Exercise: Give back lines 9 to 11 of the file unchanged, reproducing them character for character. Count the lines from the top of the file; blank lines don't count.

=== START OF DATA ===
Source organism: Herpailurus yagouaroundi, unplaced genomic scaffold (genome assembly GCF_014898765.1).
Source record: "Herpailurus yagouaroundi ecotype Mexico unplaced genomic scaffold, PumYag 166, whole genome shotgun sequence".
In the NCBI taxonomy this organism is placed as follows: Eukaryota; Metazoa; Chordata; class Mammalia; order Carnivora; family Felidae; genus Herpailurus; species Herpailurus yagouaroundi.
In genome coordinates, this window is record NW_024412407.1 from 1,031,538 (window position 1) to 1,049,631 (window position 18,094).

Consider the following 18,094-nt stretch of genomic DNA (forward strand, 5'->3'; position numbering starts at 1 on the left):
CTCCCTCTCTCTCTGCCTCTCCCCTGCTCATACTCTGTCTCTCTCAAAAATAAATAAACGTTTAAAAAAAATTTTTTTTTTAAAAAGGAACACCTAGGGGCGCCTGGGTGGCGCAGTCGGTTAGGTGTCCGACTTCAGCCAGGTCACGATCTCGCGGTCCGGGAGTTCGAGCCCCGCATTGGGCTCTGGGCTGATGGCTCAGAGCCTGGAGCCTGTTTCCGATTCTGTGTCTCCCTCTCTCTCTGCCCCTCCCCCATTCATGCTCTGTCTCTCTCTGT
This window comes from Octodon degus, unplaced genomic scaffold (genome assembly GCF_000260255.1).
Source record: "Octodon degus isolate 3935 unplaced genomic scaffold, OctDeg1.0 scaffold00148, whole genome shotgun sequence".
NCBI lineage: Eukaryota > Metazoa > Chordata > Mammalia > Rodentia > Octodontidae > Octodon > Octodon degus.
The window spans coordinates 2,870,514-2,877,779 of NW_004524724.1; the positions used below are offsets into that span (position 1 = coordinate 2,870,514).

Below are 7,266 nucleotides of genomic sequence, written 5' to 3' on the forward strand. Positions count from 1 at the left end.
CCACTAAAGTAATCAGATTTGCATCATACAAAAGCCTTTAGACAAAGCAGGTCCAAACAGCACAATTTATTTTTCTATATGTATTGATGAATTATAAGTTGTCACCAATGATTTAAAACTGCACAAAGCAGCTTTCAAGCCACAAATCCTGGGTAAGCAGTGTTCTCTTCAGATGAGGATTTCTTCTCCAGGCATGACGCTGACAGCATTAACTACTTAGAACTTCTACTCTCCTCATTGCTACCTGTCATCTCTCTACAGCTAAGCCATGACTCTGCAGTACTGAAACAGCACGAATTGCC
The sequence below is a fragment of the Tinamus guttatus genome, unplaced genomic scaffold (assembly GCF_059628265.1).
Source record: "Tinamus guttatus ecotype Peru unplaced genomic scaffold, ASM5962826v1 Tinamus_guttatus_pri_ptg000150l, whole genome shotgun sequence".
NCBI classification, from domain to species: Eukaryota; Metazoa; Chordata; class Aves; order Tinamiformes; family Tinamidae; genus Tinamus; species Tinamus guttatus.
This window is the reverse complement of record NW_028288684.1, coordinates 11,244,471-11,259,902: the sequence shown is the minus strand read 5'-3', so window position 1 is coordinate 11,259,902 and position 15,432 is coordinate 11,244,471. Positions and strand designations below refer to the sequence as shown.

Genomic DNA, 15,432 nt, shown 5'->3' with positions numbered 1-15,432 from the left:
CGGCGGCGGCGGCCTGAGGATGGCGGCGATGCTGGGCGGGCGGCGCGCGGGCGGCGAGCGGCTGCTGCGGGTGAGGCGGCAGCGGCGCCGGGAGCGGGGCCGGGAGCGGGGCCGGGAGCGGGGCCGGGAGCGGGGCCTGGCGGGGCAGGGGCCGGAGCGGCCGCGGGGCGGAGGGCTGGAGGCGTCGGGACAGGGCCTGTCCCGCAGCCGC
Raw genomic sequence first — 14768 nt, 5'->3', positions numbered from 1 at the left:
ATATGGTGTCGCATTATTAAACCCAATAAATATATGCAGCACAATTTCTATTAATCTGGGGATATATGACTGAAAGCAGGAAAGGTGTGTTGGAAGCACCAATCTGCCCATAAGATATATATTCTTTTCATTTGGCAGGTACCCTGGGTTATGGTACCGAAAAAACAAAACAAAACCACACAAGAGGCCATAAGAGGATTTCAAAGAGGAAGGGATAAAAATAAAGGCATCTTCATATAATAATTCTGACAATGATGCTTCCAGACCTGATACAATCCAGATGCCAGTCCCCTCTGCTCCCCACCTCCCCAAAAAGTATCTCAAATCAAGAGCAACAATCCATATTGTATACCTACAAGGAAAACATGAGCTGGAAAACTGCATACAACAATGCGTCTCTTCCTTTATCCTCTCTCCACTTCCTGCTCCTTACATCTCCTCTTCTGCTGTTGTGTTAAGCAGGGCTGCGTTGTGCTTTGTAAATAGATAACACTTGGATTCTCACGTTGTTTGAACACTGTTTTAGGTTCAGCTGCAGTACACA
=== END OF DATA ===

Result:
NCBI lineage: Eukaryota > Metazoa > Chordata > Mammalia > Rodentia > Octodontidae > Octodon > Octodon degus.
The window spans coordinates 2,870,514-2,877,779 of NW_004524724.1; the positions used below are offsets into that span (position 1 = coordinate 2,870,514).

Below are 7,266 nucleotides of genomic sequence, written 5' to 3' on the forward strand. Positions count from 1 at the left end.